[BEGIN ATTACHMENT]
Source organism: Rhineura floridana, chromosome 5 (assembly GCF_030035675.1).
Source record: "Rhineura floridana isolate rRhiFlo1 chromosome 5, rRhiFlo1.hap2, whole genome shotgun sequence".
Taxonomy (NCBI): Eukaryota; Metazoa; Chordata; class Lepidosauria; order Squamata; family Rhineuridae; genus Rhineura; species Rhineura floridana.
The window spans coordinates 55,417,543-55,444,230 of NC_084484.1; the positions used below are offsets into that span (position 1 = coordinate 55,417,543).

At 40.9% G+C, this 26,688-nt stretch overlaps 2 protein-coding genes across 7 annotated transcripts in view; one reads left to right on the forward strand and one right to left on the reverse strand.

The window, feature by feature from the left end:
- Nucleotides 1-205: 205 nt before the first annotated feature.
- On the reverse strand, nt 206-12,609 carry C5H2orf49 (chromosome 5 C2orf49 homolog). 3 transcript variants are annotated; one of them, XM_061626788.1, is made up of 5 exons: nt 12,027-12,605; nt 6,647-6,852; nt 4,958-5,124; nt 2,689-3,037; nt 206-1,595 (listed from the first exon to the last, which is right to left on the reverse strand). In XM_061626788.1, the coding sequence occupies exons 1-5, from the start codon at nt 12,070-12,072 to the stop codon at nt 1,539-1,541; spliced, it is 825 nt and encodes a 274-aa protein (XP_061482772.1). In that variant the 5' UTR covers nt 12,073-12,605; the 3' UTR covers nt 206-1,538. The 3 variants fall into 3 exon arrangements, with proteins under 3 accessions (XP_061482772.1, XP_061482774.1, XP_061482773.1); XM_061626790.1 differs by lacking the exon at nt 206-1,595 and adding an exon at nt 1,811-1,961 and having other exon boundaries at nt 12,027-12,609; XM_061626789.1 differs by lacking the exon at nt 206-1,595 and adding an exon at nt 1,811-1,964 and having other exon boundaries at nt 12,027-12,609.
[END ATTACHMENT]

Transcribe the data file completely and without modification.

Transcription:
Source organism: Rhineura floridana, chromosome 5 (assembly GCF_030035675.1).
Source record: "Rhineura floridana isolate rRhiFlo1 chromosome 5, rRhiFlo1.hap2, whole genome shotgun sequence".
Taxonomy (NCBI): Eukaryota; Metazoa; Chordata; class Lepidosauria; order Squamata; family Rhineuridae; genus Rhineura; species Rhineura floridana.
The window spans coordinates 55,417,543-55,444,230 of NC_084484.1; the positions used below are offsets into that span (position 1 = coordinate 55,417,543).

At 40.9% G+C, this 26,688-nt stretch overlaps 2 protein-coding genes across 7 annotated transcripts in view; one reads left to right on the forward strand and one right to left on the reverse strand.

The window, feature by feature from the left end:
- Nucleotides 1-205: 205 nt before the first annotated feature.
- On the reverse strand, nt 206-12,609 carry C5H2orf49 (chromosome 5 C2orf49 homolog). 3 transcript variants are annotated; one of them, XM_061626788.1, is made up of 5 exons: nt 12,027-12,605; nt 6,647-6,852; nt 4,958-5,124; nt 2,689-3,037; nt 206-1,595 (listed from the first exon to the last, which is right to left on the reverse strand). In XM_061626788.1, the coding sequence occupies exons 1-5, from the start codon at nt 12,070-12,072 to the stop codon at nt 1,539-1,541; spliced, it is 825 nt and encodes a 274-aa protein (XP_061482772.1). In that variant the 5' UTR covers nt 12,073-12,605; the 3' UTR covers nt 206-1,538. The 3 variants fall into 3 exon arrangements, with proteins under 3 accessions (XP_061482772.1, XP_061482774.1, XP_061482773.1); XM_061626790.1 differs by lacking the exon at nt 206-1,595 and adding an exon at nt 1,811-1,961 and having other exon boundaries at nt 12,027-12,609; XM_061626789.1 differs by lacking the exon at nt 206-1,595 and adding an exon at nt 1,811-1,964 and having other exon boundaries at nt 12,027-12,609.